Dean M. Chriss
On the Wing, Mountain Bluebird
(Click image to enlarge)
A male mountain bluebird glides to its nest cavity in the trunk of a quaking aspen tree as its hungry offspring chirp impatiently inside. The adult bluebird has a small bug in its beak, which can be seen in the larger image. Both parents fly to and from the nest almost constantly to satisfy the appetite of the hungry young birds. Over 700 exposures were taken over a period of several mornings in order to obtain this image of the male bluebird flying home with food. While attempting to capture this image it became obvious that the male bluebird flew into the nest at a much higher speed than the female. This made him extremely difficult to photograph in flight. Unfortunately it also made every image of the bird from that first morning slightly blurred, even at shutter speeds of 1/1000 second! More mornings and faster shutter speeds eventually produced this sharp image of the bird at 1/3200 second.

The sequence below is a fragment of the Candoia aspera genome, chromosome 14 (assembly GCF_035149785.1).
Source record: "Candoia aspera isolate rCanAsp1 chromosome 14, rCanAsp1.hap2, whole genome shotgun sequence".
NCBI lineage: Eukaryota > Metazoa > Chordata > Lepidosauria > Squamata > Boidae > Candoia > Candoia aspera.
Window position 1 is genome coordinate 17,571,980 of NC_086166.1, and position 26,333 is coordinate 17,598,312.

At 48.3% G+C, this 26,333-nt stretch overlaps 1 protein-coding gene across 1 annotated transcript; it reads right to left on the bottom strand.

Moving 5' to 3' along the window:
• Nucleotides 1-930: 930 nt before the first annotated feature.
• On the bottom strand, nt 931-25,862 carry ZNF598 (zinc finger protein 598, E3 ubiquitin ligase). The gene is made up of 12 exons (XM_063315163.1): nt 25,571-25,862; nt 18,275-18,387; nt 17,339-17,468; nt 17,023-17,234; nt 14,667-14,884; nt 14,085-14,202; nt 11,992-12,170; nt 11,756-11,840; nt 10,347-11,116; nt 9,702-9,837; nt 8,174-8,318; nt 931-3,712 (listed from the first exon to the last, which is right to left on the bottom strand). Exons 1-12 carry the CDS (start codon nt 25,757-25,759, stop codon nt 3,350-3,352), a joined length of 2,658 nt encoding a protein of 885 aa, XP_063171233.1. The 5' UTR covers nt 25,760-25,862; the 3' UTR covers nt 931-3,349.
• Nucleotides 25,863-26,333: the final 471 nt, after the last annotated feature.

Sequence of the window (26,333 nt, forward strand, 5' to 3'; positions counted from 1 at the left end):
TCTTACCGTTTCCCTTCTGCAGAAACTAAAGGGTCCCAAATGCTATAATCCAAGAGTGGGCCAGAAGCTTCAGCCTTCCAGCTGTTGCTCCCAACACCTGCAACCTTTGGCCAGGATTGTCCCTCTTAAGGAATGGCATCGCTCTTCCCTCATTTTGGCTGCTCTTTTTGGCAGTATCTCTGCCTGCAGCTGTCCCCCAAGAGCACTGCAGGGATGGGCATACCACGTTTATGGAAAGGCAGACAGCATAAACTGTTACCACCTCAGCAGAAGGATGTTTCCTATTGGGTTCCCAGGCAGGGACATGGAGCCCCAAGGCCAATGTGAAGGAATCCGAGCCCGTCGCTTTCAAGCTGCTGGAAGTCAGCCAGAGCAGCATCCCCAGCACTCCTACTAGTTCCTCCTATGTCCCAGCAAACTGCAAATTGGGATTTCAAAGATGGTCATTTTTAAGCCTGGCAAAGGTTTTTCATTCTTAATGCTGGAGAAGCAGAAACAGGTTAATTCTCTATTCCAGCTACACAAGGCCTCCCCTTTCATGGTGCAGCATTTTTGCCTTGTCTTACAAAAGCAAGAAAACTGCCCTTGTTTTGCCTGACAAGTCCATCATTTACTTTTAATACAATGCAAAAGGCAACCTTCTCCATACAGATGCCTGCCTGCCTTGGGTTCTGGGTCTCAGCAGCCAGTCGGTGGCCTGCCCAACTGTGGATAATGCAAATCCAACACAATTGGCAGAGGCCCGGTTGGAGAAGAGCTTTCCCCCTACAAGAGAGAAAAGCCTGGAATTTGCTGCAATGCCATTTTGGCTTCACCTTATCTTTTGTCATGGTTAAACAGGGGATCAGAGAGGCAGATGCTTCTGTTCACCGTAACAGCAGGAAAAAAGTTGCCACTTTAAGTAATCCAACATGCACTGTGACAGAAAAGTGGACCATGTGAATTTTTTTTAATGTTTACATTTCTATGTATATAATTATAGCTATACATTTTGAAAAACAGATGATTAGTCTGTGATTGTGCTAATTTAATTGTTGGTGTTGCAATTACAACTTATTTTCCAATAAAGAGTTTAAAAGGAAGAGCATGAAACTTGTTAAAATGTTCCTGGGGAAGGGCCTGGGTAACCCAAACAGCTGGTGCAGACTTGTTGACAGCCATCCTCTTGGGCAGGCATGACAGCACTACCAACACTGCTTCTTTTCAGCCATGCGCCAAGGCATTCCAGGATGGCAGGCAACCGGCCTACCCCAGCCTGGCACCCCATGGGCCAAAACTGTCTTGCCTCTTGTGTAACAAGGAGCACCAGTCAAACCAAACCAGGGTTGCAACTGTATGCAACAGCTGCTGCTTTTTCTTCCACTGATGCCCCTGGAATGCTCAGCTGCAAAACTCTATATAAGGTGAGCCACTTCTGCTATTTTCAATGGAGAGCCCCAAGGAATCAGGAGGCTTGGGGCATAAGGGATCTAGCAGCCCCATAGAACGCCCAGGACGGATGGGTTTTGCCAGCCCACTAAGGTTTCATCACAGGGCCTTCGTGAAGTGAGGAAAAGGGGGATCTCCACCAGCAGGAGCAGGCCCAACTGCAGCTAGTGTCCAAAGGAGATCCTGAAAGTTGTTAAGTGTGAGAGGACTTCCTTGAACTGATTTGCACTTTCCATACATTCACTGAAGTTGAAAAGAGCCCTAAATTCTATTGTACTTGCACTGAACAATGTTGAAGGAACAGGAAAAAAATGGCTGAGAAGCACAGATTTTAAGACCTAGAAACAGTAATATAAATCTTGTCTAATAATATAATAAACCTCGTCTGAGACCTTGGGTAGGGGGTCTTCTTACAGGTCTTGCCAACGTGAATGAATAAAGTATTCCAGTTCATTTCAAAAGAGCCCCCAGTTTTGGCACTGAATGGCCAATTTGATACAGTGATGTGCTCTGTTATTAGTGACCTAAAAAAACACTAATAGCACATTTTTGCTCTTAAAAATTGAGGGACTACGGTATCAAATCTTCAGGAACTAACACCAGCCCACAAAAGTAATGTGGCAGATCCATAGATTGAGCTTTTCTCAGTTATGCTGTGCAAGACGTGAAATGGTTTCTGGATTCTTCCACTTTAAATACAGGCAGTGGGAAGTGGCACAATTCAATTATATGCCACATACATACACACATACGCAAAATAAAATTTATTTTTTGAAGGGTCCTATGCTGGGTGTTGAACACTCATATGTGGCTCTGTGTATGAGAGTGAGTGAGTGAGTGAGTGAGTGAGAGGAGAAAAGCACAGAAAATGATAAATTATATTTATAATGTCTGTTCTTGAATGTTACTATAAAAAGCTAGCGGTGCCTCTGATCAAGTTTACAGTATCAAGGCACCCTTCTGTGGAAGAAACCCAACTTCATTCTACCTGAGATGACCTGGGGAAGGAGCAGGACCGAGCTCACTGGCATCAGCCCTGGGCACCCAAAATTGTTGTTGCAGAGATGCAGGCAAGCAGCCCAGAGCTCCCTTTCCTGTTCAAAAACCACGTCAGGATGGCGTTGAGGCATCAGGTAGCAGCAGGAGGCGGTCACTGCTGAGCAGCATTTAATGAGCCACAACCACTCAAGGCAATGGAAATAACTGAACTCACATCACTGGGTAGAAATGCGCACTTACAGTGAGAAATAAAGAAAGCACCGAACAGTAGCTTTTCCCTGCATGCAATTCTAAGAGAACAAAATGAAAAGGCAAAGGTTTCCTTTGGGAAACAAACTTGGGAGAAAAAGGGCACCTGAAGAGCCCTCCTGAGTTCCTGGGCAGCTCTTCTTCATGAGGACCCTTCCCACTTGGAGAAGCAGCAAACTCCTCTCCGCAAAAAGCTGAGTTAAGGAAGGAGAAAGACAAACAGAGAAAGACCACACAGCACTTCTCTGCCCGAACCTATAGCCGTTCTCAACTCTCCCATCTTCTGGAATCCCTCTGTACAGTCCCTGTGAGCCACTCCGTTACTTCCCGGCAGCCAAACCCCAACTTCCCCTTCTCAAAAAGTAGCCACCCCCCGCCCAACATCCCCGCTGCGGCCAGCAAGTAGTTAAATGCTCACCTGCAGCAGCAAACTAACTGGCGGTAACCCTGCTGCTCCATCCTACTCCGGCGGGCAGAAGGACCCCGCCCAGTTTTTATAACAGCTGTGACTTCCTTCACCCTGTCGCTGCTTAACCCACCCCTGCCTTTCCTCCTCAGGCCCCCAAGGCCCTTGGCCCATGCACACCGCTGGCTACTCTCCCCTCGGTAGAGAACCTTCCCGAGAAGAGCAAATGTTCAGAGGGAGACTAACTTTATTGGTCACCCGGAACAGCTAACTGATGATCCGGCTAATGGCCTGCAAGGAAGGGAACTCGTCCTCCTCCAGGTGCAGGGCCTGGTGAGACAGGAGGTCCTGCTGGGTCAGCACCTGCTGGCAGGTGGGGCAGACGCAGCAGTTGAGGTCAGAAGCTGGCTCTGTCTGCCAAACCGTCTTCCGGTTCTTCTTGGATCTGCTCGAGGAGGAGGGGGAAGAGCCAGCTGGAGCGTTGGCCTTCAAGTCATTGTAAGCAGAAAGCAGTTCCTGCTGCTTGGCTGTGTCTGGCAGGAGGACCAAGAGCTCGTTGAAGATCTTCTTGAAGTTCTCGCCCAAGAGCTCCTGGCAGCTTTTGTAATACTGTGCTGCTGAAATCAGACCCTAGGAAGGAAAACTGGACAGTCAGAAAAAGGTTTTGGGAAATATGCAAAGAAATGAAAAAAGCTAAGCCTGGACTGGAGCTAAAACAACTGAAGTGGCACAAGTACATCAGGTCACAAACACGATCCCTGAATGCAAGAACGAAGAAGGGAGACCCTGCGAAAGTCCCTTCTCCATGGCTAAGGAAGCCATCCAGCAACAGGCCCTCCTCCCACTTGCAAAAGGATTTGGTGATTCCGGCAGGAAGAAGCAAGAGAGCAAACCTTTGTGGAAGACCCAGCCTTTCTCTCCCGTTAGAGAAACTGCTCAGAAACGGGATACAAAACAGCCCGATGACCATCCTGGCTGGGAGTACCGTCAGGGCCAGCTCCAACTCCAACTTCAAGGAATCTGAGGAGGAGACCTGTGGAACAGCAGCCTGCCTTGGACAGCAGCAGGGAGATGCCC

Mountain bluebirds measure about six inches from head to tail. They live at elevations above 5000 feet in mountainous regions of western Canada and the United States. These bluebirds prefer open grassy meadows with nearby trees for nesting and perching. Their diet consists mostly of insects. Because they nest in tree cavities, nests are most often found in dead trees or snags, although the bird shown here was nesting in a live tree. The mountain bluebird population is declining due to loss of natural nesting cavities caused by the removal of dead trees and snags, increased competition from non-native bird species, and reduction of insect populations from pesticide use.